There’s so much work to do, though.  There are characters to be fleshed out and new ones to be introduced.  I have to resolve Jeannie’s relationship with Meggan - that’s an important one.  I think I let my own impatience with Meggan’s character intrude on Jeannie’s feelings and poor Meggan suffered as a result.  Most of what Jeannie does is for Meggan anyway, so there must be a reason behind that, beyond simply being sisters.

I have to spend a great deal of time with Cianan and induce him to tell me all his secrets.  The main reason he hardly tells Jeannie anything in the first draft is due to the fact that he wouldn’t tell me anything, either.  But he shall learn.  If he doesn’t behave, I’ll give him a limp and a wall-eyed countenance.

I thought I’d get rid of the Way of the Dead entirely, but the first half of it is actually quite good.

So, in an effort to make a start, tonight shall be spent painstakingly converting all of the scenes to single sentences.  I’m hoping this will assist me in re-arranging the structure of the story slightly.  The best bit is that it will make me feel productive!  The elusive second draft will finally begin!

*insert mad dance of excitement here*

In the meantime, I thought I’d share a couple of excerpts from the first draft with you all.  Please remember that these are completely untouched pieces - I wrote the first draft in one go and there has been no editing to speak of since then.

These three excerpts come from my favourite part of the book so far.  Jeannie has arrived in a city called Calladan and has been arrested and imprisoned for playing music in a market square.  She quickly learns that music is reserved for the wealthy elite and that she can expect to stay in prison until she either faces trial or is "bought".  Eventually, she ends up as a servant in a large house in Calladan, where she washes dishes, cleans floors and turns the pages for the daughter of the house as she plays her flute incredibly badly.

* * * * *


This excerpt comes from a section where Jeannie has been locked in an underground storeroom as punishment for, well, for being Jeannie, really.  She’s going ever so slightly insane when an unquenchable desire for music overtakes her.
Somewhere in the darkness, the longing for the Fiddle awoke in Jeannie... )

* * * * *


In her time as a servant in Calladan, Jeannie strikes up an uneasy alliance with a girl called Eilish.  But Eilish is no ordinary servant and Jeannie quickly learns the truth of her nature.  She has been brought up to hate people like Eilish, but when Eilish offers to teach her how to fill the empty spaces in her music, Jeannie can’t bring herself to refuse.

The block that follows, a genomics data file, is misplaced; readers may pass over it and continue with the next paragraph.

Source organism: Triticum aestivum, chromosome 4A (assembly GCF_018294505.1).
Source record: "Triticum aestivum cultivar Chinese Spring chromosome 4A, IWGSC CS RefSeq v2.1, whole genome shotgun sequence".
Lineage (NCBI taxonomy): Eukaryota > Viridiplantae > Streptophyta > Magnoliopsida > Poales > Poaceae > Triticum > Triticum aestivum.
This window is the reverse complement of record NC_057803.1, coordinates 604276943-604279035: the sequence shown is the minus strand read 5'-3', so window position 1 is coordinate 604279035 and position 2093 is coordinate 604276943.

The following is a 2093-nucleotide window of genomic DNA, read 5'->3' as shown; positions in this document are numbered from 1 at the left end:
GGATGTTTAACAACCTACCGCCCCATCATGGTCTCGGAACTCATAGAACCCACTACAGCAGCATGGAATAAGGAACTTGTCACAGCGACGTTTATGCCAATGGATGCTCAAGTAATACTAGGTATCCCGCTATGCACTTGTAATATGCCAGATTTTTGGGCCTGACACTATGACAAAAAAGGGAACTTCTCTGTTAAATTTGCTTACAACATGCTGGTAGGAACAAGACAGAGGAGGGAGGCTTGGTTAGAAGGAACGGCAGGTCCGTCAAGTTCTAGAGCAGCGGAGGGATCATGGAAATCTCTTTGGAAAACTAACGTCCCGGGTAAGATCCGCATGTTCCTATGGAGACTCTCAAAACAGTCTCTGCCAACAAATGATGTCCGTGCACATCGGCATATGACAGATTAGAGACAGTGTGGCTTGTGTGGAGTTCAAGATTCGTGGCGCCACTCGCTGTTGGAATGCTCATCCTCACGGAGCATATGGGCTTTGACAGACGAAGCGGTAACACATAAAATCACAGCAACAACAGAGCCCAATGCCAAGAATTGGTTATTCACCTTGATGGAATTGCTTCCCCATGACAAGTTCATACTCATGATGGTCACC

Five minutes was all she could stand... )

* * * * *


And then there's Cianan.  They bring out the worst and the best in each other and spend as much time hiding their own secrets as they do glaring at each other.  Jeannie’s servitude comes to an end when Cianan arrives, although Jeannie’s pride is stung to the core to be found in such a situation by such a person.
“What is this?” Cianan asked... )
katiefoolery: (Black Fiddle cover)
I’ve been reading through Black Fiddle in a desperate attempt to inspire myself to get started on that demmed elusive second draft... and it’s not that bad. Whenever I’m distanced from the manuscript, I always manage to convince myself that it’s horrible, that I’ll never have a chance of salvaging anything I’ve written because of its pure and unmitigated crapitude.

But I’m wrong.

Yes, the first section is pretty much expendable, but the later bits are a great deal better. Both Jeannie and Cianan keep saying things that make me laugh out loud, or snigger at the very least. And even the rubbishy bits aren’t as depressing as they should be, because I can see how they can be improved. The most cheering part of the whole process is seeing that much of what I’ve written can actually stay!

For the most part, I’m just glad to see that I still love this story and the characters within it. Their stories are every bit as important to me now as they were back when I first wrote the draft. One of the most enjoyable aspects of the re-read is that I know things now that I didn’t know when I was first writing characters such as Sheilagh and Fergal. And now that I know what I didn’t know but needed to know, well, I know a lot more. And that’s good to know.